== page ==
RE: Inerrancy

From: Shuan Rose (
Date: Sat Jul 06 2002 - 16:50:30 EDT

  • Next message: John W Burgeson: "Re: Inerrancy"

    Hi, John,
    I guess I would regard my position, stated in the post, "Human Word of the
    Almighty God" as C. I would say that Scripture is inerrant only to the
    extent that it contains "Truths necessary for salvation ". I think your post
    is a very good summing -up of the various approaches to Scriptural

    -----Original Message-----
    From: []On
    Behalf Of John W Burgeson
    Sent: Saturday, July 06, 2002 4:00 PM
    Subject: Inerrancy

    An adequate response to #2 and #3 seems to require the question of
    scripture inerrancy be addressed. I see five separate Christian positions
    (there are others) more or less clearly. Visualize them as being along a
    horizontal line as follows:


    FR. This is the position of Bob H., a very dear friend of mine, one who
    teased me unmercifully about my new Christian faith back in 1963 when he
    was the director of the Computer Data Processing Center at Akron
    University and I was his IBM technical liaison. Bob became a Christian in
    1970, and I treasure his letter to me with the announcement. He
    enthusiastically embraced a fundamentalist position and today holds the
    FR position that says the KJV of 1611 is not only inerrant but also
    inspired -- i.e. more to be trusted than the Greek texts it is based
    upon. No errors -- none. This position can be seen in the writings of one
    Peter Ruckman and information about him can be found on the Internet.

    Bob and I have carried on a correspondence by mail on issues surrounding
    the faith for over 30 years. Although we view one another's positions
    with dismay, the cordiality and friendship that began in the late 1950s
    prevails. He views me as simply a misguided Christian.

    Slightly to the left of position FR are those who regard the KJV as
    inerrant but "preserved" rather than "inspired," seeing the word
    "inspired" to refer to the texts behind it. I don't understand that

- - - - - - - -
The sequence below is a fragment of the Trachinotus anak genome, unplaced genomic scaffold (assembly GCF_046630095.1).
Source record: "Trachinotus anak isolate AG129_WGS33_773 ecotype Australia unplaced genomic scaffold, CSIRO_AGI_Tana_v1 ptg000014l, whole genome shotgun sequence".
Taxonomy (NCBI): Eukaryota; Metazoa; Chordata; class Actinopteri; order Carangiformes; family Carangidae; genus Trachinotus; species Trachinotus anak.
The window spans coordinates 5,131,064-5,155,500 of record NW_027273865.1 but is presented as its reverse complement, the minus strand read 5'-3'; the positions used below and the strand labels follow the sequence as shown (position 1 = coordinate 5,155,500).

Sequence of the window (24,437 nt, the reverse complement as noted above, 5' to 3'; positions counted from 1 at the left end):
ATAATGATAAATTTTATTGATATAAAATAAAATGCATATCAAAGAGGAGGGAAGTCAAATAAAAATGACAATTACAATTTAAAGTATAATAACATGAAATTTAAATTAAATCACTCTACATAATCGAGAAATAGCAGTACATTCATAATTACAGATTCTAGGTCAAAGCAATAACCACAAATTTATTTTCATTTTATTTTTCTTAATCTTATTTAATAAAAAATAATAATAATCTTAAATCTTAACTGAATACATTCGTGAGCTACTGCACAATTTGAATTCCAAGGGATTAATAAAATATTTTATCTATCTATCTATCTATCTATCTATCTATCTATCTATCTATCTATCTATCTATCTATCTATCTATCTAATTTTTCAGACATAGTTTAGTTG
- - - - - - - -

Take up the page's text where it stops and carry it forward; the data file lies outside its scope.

position very well, so I'll pass it by.

    R. This position may describe some on this list -- I mean it in that way.
    The scriptures are inerrant, they hold, but only in the original
    manuscripts. The FR person must explain the differences between, for
    example, the inconsistencies between 2Kings 25:8 and Jer 52:12 (what day
    of the month was it?), 2 Kings 25:17 and Jer 52:22 (how high was the
    chapiter?), 2 Kings 25:19 and Jer 52:25 (how many men were taken?), Ezr
    2:1-12 and Ne 7:5-17 (how many children of Arah, Zattu, Binnui and
    Azgad?). Persons holding the "R" position are not concerned with such
    discrepancies -- attributing them to copyist errors. BTW, my FR friend
    has an explanation for each of these which argues that there is no error
    at all, not even a copyist error.

    The Chicago statement, which I posted recently, seems to apply to this
    position. Persons who "fit" this description might include Pat Robertson,
    Jerry Falwell, Billy Graham, Henry Morris, John Stott, etc. It is a
    respectable position, even if some of the persons above might be seen as
    less than respectable.

    C. This is a centrist position (of course). The scriptures are regarded
    as inspired writings, but not in any sense "inerrant." Some parts are
    more useful for "faith and practice" than other parts. The text is not
    necessarily to be regarded as accurate history, although there may be
    some historical correspondence; more in the NT than in the OT. As for
    observations of the natural world, it is assumed that phenomenal language
    is used ("Sunset" rather than "horizon rise," etc.). Comparisons of
    ancient manuscripts are encouraged to tease out as close to possible what
    the originals might have said.

    L. This position, while still seeing scripture as "inspired," sees it
    more as the records of how the ancients wrote about their perceived
    relationships to God; useful for faith but less important for "practice."
    Where "C" people often see direct evidences in scripture of behavioral
    principles, for example, should females have the same ordination rights
    as males, the "L" person sees ethical and behavioral questions as, while
    often guided by scripture, to be usually best argued on a non-scriptural

    FL. Here we have the position of those who, while they find scripture to
    be of high relevance and importance, see it solely as the writings of the
    ancients. Borg, Bultman and Spong fit this category. The Christ they
    worship is hardly recognizable to many of those to the right, but having
    studied the FL position, I am unwilling to judge them as outside the
    fold. I think they would not feel comfortable assenting to the ASA
    statement of faith.

    Where do I stand? It is easy to reject the extremes; I suspect that if I
    was pressed to take a position it would be somewhere between L and C.

    That is enough for one post. I will address challenges #2 and #3 later. I
    continue to appreciate the discussions here, even where I disagree with
    arguments made.


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